Comment by Steven Paterson, Former MP for Stirling
The cheers that accompanied the successful landing by the NASA InSight Mission on the surface of Mars must have seemed a long way from the sombre House of Commons yesterday, but perhaps there are parallels that can be drawn.
After all, both the NASA InSight spacecraft and the Prime Minister’s Brexit plan have been hurtling through the void for months, subject to dangers unknown and an end uncertain. One tiny miscalculation and the successful touchdown in a world of opportunity is instantly transformed into a mangled trail of scorched wreckage.
Which brings me neatly to where we have reached with Prime Minister Theresa May’s Brexit proposals, which have more chance of being successfully delivered safely to another planet than they do of being endorsed by the House of Commons in two weeks’ time when the Meaningful Vote is held in Parliament.
So, what on earth is going on? I mean, there can be no way the Prime Minister does not recognise what dozens and dozens of MPs told her during yesterday’s statement: that there is no chance whatsoever of this deal passing the current House of Commons. Yet the Prime Minister has set off touring the country for support for her deal wherever she can find it, which can only mean that she sees pressure from outwith Parliament as her best chance of success.
But it seems unlikely that even the most extreme external pressure can change the voting behaviour of as many as 95 MPs who would be required to abandon previously stated positions against the Prime Minister’s deal. No doubt the employment of the fabled dark arts of the Tory Whips’ Office will shake a few into line with the threat of titillating secrets they’d rather not share with the world finding their way onto the front pages of the merciless tabloid press, and a few more will be offered grand titles and plush seats in the bloated House of Lords in return for quietly abandoning their principles, but winning over 95-odd MPs in this way does seem an insurmountable target.
And that’s not least because many MPs will be under severe pressure from rabid Brexiters in their own constituencies. As was pointed out to me yesterday, Stirling’s own Tory MP Stephen Kerr is currently being excoriated by Brexit-supporting Tory members on his social media pages over his betrayal in expressing fulsome backing for Mrs May’s deal in the Stirling Observer last week. Many of these Tory supporters are openly threatening Mr Kerr – reminding him about his wafer-thin 148 majority – and making the explicit threat not to vote for him next time. It will, therefore, be interesting to see if his loudly-trumpeted loyalty to the Prime Minister of last week survives the next two weeks until the Meaningful Vote takes place in Parliament.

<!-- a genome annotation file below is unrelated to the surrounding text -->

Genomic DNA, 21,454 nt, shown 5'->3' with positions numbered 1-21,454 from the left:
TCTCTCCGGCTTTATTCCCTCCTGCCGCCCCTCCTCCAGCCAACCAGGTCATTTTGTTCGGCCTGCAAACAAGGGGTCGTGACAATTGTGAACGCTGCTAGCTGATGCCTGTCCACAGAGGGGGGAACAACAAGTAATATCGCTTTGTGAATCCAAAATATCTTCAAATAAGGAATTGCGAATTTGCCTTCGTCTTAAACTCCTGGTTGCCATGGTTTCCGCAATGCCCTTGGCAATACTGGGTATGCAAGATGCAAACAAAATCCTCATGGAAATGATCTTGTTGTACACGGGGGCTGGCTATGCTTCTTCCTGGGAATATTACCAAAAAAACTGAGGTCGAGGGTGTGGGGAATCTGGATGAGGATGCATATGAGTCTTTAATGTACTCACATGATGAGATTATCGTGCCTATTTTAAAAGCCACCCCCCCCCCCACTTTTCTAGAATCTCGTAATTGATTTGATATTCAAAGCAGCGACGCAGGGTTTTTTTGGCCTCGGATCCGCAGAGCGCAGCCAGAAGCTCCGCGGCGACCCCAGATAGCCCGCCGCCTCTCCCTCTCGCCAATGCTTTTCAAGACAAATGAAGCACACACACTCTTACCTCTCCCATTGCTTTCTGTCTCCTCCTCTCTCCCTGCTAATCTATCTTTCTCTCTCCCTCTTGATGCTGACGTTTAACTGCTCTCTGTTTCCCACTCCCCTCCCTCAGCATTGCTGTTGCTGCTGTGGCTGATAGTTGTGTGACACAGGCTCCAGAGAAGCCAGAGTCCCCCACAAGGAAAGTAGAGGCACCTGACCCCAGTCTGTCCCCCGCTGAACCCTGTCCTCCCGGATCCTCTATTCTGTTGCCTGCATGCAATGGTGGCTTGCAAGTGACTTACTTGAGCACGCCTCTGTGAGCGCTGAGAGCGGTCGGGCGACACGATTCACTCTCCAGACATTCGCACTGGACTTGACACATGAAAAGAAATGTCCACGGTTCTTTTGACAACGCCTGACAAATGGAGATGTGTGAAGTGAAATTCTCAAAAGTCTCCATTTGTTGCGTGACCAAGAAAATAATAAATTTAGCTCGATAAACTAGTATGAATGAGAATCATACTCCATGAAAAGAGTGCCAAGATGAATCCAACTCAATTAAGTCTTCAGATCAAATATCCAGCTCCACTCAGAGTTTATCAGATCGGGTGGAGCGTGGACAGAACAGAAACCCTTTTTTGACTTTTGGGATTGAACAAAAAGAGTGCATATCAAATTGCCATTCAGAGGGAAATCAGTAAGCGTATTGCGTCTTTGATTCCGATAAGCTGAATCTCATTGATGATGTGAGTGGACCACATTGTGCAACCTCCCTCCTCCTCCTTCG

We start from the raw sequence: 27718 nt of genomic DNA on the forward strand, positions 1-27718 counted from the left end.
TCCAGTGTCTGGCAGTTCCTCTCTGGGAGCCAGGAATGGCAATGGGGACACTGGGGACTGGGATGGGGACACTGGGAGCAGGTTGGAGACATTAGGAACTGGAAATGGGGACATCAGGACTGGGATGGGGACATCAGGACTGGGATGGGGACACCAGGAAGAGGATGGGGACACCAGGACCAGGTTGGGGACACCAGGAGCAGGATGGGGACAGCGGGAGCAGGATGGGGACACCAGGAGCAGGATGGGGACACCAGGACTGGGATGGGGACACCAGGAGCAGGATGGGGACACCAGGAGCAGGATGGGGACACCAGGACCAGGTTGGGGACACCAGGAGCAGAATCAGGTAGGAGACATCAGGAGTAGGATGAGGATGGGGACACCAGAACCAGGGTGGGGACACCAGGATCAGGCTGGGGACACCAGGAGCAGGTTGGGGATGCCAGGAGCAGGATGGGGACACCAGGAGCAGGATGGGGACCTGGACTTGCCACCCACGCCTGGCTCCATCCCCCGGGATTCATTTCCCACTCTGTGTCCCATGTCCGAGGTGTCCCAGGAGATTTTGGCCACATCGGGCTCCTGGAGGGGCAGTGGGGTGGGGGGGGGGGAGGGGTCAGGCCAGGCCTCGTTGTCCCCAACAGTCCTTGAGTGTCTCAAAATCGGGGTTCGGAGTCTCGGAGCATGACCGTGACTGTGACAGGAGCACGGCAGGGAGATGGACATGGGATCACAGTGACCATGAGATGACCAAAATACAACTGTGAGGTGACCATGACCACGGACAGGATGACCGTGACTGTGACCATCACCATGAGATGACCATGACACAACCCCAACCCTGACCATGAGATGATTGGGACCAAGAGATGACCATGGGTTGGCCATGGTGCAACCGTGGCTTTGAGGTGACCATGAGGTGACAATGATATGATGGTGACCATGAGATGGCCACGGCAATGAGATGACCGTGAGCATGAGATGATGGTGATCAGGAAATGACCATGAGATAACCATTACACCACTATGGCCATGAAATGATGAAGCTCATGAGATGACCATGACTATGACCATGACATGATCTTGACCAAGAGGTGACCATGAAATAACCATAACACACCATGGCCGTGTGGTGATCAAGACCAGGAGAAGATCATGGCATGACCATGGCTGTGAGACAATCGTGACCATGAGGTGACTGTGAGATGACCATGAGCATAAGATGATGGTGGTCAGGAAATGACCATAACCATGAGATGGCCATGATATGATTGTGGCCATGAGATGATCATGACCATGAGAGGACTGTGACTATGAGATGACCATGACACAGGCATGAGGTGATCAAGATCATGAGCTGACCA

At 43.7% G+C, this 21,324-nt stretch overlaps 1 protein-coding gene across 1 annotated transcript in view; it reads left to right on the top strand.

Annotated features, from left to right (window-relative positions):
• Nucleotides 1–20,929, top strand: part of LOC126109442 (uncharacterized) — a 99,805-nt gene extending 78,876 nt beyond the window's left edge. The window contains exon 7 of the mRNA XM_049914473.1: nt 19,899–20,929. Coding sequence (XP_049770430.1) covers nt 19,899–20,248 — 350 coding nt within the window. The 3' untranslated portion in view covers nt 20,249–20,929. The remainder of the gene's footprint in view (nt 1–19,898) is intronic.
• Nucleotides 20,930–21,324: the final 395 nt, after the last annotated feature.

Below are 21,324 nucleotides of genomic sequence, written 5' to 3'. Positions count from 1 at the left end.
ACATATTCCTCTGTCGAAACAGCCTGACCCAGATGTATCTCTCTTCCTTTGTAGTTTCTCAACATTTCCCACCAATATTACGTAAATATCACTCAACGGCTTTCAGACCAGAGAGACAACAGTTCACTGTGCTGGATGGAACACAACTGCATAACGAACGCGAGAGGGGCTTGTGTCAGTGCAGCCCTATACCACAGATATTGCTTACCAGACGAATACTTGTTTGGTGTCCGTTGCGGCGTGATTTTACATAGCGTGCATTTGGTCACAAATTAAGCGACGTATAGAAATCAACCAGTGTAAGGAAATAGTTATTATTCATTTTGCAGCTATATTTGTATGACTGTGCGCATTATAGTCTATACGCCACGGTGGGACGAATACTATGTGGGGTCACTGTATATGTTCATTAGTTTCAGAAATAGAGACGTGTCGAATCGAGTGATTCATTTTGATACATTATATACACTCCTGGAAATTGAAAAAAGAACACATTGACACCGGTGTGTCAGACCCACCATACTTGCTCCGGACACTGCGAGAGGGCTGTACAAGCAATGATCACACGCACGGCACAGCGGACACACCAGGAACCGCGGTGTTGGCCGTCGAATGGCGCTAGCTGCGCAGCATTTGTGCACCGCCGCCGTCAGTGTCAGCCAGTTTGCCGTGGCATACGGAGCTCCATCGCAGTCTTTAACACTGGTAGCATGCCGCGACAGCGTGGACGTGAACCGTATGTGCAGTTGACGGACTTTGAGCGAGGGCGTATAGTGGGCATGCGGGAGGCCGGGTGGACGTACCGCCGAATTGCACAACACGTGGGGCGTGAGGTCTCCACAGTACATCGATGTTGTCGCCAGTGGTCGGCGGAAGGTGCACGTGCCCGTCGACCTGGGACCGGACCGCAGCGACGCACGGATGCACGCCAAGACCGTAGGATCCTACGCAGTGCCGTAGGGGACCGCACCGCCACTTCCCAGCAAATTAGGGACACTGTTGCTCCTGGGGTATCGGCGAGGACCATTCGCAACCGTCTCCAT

But if lordly titles and Whips’ Office thumbscrews can’t get the Prime Minister those 95-odd further MPs she needs to back her deal, what is she up to in her Brexit deal sales tour of the UK? It is widely reported that following the seemingly inevitable defeat of her proposals in the Meaningful Vote, Mrs May intends to simply table another such vote in January. With time having almost expired by then, her deal would be juxtaposed with the looming no deal disaster, and pressure could be ratcheted up to breaking point on those still opposing the deal to cave in or face the consequences with their electorate of the no deal disaster they would be blamed for delivering. The Prime Minister’s deal, or no deal at all.
However, perhaps Mrs May has just given up getting the deal through this parliament. Yes, it would be a bold move for a Prime Minister who lost her majority to try to win it back in the current circumstances by shocking everyone and calling a fresh general election, but can we really rule this out for a desperate Prime Minster completely out of cards to play? The DUP have taken the money and run, leaving the current administration at the mercy of the House of Commons, and her own backbenches are stuffed with those despairing at where she has led them. But the opinion polls – in England at any rate – suggest she’d have a fighting chance of winning a general election because Jeremy Corbyn is perceived as the unpalatable and unelectable alternative south of the border by just enough of the people.
Or is the calculation even that a new referendum will indeed be required to break the stalemate and provide the political mandate that looks impossible to get through the usual means of a parliamentary vote?
It was over an hour into the Prime Minister’s statement on Monday before any MP on any side of the chamber was prepared to offer her any backing, and that is not a situation that can endure. The Prime Minister of a minority administration now faces total defeat over the single biggest issue of this parliament, the issue over which she called a general election and subsequently lost her party’s majority.
She cannot seriously expect to survive that, can she? Well, perhaps. On the Planet Brexit, anything seems possible.